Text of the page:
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 http://www.heraldandnews.com/articles/2005/09/01/news/top_stories/top1.txt

Judge rejects property claim from irrigators

September 1, 2005

A federal judge says Klamath Basin irrigators don't have a property right to the water they use.

Judge Francis M. Allegra said Wednesday the irrigators may have a breach of contract case against the federal government for shutting off water supplies in 2001, but they don't have a takings case.

Irrigators had sought, first, $1 billion and, then, $100 million. They argued that the shutoff violated their Fifth Amendment rights.

That amendment says the government can't take property without compensating the owners.

"...this ruling may disappoint a number of individuals who have long invested effort and expense in developing their lands based upon the expectation that the waters of the Klamath Basin would continue to flow, uninterrupted, for irrigation," Allegra wrote.

It disappointed their lawyer.

"I've had better days," said Roger Marzulla of Washington, D.C. "What (the judge's opinion) finds is that Klamath Basin farmers have no right to the water.

"What the judge has said is the government can take water away from irrigators, and there is not a damn thing they or the state can do about it."

Marzulla represented 13 agricultural landowners and 14 water, drainage or irrigation districts.

He said he would like to appeal, but needs to talk to his clients first.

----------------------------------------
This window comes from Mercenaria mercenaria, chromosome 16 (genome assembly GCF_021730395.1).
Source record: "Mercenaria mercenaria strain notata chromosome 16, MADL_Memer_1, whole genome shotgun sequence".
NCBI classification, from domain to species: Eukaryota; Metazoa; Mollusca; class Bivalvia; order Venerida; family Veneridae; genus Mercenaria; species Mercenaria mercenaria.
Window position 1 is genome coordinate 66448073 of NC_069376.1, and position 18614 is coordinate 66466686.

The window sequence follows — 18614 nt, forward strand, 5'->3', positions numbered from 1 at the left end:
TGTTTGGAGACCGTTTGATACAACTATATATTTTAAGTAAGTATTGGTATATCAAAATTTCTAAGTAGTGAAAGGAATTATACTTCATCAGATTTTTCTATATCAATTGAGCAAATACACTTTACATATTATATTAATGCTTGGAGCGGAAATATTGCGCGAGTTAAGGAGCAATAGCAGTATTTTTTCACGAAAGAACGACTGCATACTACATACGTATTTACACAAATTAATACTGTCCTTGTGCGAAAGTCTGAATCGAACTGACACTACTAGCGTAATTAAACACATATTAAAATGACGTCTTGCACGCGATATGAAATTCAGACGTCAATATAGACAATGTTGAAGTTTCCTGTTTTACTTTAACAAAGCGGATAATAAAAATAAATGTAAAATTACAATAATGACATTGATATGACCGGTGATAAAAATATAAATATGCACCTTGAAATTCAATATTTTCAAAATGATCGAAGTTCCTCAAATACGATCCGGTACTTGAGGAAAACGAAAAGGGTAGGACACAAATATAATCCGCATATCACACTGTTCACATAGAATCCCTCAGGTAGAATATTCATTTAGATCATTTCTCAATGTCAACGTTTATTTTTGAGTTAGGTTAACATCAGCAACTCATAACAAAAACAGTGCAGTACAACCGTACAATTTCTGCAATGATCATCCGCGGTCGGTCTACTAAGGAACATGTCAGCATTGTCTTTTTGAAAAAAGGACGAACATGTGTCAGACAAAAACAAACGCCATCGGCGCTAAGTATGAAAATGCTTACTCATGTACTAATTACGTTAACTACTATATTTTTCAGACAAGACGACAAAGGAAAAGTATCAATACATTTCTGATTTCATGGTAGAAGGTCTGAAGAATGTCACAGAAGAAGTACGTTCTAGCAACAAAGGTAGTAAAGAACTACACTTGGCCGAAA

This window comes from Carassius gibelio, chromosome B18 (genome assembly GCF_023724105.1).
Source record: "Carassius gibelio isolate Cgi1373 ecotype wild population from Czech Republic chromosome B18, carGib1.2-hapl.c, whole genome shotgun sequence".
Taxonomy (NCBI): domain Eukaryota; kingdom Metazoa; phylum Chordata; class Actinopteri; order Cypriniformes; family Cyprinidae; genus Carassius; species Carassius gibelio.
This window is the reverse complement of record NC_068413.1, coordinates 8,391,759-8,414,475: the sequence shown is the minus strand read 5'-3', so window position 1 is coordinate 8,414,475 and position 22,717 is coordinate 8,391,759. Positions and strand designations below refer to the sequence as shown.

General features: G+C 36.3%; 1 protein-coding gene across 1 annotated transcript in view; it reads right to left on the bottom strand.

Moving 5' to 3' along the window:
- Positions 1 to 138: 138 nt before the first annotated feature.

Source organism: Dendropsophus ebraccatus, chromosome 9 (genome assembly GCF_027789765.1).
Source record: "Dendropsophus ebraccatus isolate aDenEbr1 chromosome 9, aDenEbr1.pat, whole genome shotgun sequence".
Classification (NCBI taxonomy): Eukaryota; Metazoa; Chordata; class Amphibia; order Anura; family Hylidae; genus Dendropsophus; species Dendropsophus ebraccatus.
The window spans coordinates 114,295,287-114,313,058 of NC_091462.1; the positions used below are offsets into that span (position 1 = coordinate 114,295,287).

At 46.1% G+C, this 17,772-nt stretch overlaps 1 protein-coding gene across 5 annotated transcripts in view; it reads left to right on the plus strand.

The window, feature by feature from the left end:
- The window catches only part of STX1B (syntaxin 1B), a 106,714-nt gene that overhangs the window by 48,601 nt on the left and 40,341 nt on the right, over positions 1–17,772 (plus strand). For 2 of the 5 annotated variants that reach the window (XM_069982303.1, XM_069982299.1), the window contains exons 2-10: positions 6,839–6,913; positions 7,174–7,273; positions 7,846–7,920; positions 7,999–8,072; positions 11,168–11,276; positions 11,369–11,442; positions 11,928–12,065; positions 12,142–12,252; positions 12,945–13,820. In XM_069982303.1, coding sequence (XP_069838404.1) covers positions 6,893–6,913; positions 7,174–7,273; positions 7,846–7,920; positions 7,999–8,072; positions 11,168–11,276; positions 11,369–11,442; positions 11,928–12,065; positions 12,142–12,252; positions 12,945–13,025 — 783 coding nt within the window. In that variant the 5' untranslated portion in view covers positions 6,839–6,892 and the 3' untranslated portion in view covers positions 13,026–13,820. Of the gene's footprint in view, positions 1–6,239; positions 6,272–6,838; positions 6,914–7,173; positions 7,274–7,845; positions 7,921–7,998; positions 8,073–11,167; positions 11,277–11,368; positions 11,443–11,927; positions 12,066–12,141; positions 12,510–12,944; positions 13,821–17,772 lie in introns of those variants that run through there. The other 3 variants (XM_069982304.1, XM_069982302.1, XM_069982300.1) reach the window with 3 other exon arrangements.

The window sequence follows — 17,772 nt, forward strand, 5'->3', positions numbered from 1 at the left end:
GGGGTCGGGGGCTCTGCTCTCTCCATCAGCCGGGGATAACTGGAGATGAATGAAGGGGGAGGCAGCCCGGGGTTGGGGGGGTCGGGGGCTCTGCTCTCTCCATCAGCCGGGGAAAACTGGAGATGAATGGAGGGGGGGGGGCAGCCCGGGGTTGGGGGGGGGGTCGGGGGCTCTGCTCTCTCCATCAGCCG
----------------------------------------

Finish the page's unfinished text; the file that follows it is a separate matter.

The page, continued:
"This decision is so bad that the court of appeals will have to reverse it," he said.

Whether the federal government breached district contracts in 2001, Allegra wrote, is an issue that "must await another day."

Marzulla said he would rather pursue an appeal on the Fifth Amendment argument than argue the contract issue.

Allegra is a judge in the U.S. Court of Federal Claims, a part of the federal judiciary that deals in claims against the government, among other things. Like district courts, the first level of most federal cases, appeals of the rulings of the claims court are heard by the circuit courts of appeal and then by the U.S. Supreme Court.

"It looks like the court dismissed the case," said Glenn Spain, whose Pacific Coast Federation of Fishermen's Associations was a party to the case, on the side of the government.

Beyond that, Spain said, he wouldn't comment until today.

The water was shut off for much of the summer as a way of complying with the Endangered Species Act, which protects coho salmon and suckers. The shutoff prompted protests in the Klamath Basin and brought national attention.

Under the ruling, Marzulla said, irrigators will be at the whim of the federal government when it comes to water, and state laws don't apply. The federal government will have 100 percent control of the water.

In his ruling, Allegra said a federal court ruling for a California water storage district, called Tulare, wasn't a precedent for the Klamath case. Marzulla won the Tulare case, which involved the Endangered Species Act and cutbacks of irrigation water.

 
 
 

 

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